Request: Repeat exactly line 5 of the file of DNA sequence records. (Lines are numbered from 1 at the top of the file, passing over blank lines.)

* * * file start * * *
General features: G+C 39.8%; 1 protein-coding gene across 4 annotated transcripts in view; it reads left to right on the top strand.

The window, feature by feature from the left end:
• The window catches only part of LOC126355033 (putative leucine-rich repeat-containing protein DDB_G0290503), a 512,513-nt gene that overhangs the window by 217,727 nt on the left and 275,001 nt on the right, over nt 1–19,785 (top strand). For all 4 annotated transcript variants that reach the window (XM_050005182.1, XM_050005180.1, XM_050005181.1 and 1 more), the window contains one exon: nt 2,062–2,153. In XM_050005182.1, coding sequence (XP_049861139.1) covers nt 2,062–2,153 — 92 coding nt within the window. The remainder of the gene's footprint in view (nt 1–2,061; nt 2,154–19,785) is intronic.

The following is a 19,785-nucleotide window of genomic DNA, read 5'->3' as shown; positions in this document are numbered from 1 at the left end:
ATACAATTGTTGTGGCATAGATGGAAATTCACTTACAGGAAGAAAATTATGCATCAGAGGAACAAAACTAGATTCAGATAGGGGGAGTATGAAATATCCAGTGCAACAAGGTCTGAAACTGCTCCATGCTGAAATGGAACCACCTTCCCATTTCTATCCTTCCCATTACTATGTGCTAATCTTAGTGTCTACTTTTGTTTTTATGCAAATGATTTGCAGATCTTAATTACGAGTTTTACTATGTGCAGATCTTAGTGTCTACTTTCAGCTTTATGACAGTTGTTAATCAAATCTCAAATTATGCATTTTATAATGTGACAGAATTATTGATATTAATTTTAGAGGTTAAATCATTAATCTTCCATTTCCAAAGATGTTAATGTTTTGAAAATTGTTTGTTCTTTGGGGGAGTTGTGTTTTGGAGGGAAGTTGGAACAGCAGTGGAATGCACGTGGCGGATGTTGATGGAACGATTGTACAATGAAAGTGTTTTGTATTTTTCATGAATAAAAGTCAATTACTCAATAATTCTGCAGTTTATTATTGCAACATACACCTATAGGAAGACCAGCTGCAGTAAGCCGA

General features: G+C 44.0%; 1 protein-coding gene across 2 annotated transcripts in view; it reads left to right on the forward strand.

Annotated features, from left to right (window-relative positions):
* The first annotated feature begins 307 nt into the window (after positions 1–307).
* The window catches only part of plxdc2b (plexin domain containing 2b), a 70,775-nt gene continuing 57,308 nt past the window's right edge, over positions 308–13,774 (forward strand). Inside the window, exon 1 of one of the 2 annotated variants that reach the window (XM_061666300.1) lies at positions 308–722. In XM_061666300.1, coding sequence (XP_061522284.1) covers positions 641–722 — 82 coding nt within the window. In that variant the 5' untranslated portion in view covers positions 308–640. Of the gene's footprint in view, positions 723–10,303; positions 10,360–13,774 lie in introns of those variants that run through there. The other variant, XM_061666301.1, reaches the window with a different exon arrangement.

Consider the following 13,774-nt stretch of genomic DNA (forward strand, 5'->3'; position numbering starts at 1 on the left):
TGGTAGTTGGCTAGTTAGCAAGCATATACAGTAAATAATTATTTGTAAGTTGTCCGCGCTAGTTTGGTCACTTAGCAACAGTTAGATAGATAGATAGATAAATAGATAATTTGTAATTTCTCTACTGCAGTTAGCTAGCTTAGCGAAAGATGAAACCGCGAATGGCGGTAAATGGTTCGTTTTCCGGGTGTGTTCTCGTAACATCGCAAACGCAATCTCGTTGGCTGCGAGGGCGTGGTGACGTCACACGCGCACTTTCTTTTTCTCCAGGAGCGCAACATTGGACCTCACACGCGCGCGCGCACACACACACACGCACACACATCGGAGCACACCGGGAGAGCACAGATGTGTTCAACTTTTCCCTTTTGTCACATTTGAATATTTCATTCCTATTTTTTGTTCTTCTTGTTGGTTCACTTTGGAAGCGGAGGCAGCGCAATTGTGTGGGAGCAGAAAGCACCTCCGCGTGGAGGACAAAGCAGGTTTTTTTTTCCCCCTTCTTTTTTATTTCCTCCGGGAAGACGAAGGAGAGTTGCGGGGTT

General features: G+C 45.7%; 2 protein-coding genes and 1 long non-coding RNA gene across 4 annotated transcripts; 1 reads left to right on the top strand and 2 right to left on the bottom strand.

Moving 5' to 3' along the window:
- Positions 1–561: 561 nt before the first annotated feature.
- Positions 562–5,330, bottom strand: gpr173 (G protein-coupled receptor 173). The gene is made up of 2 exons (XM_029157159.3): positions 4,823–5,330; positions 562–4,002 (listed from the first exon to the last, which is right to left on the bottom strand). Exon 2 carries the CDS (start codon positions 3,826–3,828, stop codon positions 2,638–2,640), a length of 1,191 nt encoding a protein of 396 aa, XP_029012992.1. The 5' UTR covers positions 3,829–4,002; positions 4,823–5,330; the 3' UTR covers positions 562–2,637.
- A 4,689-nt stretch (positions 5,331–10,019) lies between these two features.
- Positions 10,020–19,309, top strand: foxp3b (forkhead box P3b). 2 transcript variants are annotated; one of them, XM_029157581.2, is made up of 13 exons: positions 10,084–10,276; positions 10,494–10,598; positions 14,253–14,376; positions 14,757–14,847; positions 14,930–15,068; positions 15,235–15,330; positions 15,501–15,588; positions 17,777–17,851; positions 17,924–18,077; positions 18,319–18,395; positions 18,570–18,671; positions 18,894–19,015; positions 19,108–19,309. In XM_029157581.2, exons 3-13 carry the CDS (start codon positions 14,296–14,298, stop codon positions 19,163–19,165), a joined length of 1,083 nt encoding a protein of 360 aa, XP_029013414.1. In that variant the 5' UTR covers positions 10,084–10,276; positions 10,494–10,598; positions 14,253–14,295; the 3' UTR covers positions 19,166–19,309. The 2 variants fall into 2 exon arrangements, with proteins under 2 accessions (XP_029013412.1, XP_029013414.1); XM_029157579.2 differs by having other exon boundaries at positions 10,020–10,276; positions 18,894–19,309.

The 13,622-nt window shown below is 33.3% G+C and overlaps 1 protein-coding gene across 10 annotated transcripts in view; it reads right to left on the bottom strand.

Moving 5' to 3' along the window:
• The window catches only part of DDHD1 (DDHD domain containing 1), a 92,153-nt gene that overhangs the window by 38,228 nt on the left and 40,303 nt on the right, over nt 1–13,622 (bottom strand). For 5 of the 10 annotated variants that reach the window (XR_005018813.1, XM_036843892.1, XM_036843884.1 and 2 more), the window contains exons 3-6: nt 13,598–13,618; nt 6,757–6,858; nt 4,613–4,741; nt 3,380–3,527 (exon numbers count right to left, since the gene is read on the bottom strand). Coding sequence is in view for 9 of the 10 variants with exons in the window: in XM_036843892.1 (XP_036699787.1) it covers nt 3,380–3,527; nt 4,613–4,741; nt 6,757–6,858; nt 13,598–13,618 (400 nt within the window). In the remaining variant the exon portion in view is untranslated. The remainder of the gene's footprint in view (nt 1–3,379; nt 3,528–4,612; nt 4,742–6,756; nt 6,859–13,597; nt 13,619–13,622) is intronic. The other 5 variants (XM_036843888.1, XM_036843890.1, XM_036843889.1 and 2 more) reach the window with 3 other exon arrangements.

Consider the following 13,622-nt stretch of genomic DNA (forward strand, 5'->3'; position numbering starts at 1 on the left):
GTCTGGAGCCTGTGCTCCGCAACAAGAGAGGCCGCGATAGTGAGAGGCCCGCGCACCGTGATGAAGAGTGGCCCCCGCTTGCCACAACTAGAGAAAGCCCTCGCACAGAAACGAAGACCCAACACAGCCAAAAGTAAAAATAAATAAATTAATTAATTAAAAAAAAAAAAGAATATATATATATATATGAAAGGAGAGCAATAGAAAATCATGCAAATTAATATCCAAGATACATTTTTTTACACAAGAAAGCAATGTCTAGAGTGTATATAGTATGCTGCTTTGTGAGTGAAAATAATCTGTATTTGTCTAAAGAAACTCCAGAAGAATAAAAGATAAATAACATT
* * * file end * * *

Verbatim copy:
ATACAATTGTTGTGGCATAGATGGAAATTCACTTACAGGAAGAAAATTATGCATCAGAGGAACAAAACTAGATTCAGATAGGGGGAGTATGAAATATCCAGTGCAACAAGGTCTGAAACTGCTCCATGCTGAAATGGAACCACCTTCCCATTTCTATCCTTCCCATTACTATGTGCTAATCTTAGTGTCTACTTTTGTTTTTATGCAAATGATTTGCAGATCTTAATTACGAGTTTTACTATGTGCAGATCTTAGTGTCTACTTTCAGCTTTATGACAGTTGTTAATCAAATCTCAAATTATGCATTTTATAATGTGACAGAATTATTGATATTAATTTTAGAGGTTAAATCATTAATCTTCCATTTCCAAAGATGTTAATGTTTTGAAAATTGTTTGTTCTTTGGGGGAGTTGTGTTTTGGAGGGAAGTTGGAACAGCAGTGGAATGCACGTGGCGGATGTTGATGGAACGATTGTACAATGAAAGTGTTTTGTATTTTTCATGAATAAAAGTCAATTACTCAATAATTCTGCAGTTTATTATTGCAACATACACCTATAGGAAGACCAGCTGCAGTAAGCCGA